Fitness: How doing 60 minutes of weight training per week could extend life expectancy

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Weight training is renowned for its numerous health benefits, as experts have found strengthening your muscles not only builds stronger bones and better brain health, but also helps lower the risk of heart disease and diabetes.

Findings from a new research study by the British Journal of Sports Medicine concluded that people who take part in 30-60 minutes resistance training per week lowered their risk of early death from all causes by 10 to 20 percent.

The researchers also noted that combining resistance training with cardiovascular activities enhanced the benefit, providing a 40 percent lower risk of premature death, a 46 percent lower incidence of heart disease and a 28 percent lower chance of dying from cancer.

Lecturer of medicine and science in sports and exercise at Tohoku University in Japan Haruki Momma, said: “Many previous studies showed a favourable influence of muscle-strengthening exercises on noncommunicable diseases and early death risk.

“We could expect our findings to some extent because this study was planned to integrate previous findings.”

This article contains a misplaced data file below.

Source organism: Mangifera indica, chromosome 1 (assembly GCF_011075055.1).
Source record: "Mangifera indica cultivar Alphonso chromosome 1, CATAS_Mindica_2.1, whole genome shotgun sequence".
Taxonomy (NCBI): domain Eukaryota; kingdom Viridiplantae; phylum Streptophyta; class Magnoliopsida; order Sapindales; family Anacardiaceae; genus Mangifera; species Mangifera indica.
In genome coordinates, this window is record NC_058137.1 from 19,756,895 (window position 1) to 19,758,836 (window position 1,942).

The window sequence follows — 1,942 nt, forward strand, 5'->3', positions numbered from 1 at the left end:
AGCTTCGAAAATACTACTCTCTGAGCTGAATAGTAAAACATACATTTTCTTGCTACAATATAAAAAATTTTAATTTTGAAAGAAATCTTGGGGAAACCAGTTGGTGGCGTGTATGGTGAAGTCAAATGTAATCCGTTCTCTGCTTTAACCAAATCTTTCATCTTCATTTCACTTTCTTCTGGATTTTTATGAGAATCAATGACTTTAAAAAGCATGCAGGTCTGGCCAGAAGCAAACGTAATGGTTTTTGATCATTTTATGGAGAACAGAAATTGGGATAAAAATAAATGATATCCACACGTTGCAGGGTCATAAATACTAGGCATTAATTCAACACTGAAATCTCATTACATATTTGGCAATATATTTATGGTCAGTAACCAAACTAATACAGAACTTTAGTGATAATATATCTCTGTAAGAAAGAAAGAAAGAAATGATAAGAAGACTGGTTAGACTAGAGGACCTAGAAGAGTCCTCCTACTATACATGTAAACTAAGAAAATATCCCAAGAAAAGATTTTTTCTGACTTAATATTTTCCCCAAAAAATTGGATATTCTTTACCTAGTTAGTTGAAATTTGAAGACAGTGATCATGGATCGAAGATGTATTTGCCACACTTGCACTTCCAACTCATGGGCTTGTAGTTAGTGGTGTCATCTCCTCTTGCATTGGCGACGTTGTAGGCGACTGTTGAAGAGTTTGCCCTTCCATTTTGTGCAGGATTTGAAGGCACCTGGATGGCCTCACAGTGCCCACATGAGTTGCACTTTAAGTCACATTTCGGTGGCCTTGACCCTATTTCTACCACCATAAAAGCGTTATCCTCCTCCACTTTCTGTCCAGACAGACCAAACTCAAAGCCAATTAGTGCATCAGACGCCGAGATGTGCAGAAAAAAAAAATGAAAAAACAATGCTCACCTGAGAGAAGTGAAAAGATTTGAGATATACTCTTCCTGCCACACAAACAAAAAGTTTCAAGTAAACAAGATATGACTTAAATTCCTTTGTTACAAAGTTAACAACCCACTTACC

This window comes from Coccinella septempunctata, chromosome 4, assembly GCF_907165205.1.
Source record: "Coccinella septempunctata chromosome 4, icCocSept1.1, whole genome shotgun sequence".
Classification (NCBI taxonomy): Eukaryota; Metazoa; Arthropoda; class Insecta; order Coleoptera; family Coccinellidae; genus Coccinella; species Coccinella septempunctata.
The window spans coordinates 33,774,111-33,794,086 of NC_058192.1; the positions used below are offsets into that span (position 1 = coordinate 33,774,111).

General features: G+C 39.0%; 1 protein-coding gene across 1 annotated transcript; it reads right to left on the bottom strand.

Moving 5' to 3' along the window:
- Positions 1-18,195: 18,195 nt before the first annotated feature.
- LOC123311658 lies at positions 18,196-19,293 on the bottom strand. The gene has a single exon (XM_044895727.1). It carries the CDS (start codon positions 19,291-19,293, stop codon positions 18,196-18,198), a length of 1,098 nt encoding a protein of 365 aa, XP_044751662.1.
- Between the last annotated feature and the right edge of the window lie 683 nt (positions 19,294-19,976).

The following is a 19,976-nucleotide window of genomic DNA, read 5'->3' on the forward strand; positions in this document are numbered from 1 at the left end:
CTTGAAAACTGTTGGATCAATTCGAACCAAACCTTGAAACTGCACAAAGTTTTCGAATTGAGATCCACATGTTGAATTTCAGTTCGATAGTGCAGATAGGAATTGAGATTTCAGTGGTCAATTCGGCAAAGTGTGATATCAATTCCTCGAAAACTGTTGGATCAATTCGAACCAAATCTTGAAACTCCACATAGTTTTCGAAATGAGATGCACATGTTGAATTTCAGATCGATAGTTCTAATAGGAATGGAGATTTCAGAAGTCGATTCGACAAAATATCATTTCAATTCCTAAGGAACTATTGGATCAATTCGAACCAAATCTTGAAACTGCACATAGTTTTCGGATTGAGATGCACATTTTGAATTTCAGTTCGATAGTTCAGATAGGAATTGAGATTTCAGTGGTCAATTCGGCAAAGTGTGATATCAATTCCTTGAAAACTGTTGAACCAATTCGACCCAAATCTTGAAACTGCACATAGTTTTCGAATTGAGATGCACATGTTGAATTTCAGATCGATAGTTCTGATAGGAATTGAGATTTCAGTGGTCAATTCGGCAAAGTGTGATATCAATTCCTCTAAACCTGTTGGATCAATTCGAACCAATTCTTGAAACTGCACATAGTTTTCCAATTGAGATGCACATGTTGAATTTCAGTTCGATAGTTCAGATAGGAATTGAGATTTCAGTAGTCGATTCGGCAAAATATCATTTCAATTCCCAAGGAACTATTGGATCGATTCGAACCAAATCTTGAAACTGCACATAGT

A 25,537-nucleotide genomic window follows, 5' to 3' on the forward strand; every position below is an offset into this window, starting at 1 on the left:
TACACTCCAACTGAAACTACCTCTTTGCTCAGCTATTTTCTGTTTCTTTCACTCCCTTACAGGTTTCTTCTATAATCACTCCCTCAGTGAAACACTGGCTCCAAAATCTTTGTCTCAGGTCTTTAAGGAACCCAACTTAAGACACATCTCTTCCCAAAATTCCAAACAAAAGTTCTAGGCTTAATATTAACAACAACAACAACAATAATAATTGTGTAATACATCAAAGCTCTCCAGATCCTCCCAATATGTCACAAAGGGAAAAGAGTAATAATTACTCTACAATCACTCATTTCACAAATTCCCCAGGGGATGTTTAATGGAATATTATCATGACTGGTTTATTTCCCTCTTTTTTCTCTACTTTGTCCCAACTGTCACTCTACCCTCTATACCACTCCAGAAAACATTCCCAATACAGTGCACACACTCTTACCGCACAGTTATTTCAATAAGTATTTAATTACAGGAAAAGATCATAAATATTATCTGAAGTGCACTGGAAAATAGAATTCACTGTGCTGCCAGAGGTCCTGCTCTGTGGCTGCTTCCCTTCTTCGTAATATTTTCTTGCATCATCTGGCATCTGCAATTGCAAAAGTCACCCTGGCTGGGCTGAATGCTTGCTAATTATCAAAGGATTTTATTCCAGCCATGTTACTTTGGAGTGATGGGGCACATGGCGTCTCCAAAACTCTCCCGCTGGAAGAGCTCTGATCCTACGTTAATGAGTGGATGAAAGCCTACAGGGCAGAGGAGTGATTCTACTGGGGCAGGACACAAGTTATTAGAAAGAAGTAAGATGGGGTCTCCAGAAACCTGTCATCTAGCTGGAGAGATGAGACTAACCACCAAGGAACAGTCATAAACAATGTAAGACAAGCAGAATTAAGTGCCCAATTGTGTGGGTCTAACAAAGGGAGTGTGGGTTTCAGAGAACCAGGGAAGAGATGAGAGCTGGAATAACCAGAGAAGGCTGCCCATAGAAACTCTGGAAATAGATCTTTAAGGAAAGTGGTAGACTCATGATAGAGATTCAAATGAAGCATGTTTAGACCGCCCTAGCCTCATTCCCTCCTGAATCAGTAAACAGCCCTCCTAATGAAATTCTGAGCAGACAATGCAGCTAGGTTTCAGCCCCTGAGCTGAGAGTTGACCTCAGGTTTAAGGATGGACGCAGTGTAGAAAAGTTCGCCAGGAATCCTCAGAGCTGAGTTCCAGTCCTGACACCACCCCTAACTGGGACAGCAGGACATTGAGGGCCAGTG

The research is also the first to examine long-term links between muscle strengthening activities and diabetes risk.

And while Dr. William Roberts, a professor in the department of family medicine and community health at the University of Minnesota, wan’t involved in the study, he agreed that the findings were more than accurate.

“60 minutes per week sticks out as a doable amount for most people and makes me feel good about the five to 15 minutes of strength exercises I do every morning,” he said.

“The findings are great news for people who are active and greater news for those who are inactive as they can improve their health with a small time investment.

“That said, people should start slow and build slowly to avoid the pain of too much activity too soon.”

He went on to compare the benefit from mixing aerobics with strengthening exercises, suggesting it could be because the two “appear to work together and help each other move toward better outcomes”.

Dr Roberts went on: “A balanced program of strength and aerobic activity is probably best and probably more closely mimics the activities of our ancestors, which helped determine our current gene sets.”

Strength training may be quite overwhelming to those who hadn’t tried it before.

The following four points are a good starting point for beginners:

Hip-dominant (deadlifts, hinges, and swings)

Knee-dominant (squats and lunges)

Pushing movements (pushups, dips, and presses)

Pulling movements (rows and pull-ups)

Aerobic exercises could include the following:



Running or jogging



People partaking in all these kinds of activities weekly could decrease their risk of disease and add years to their lives.

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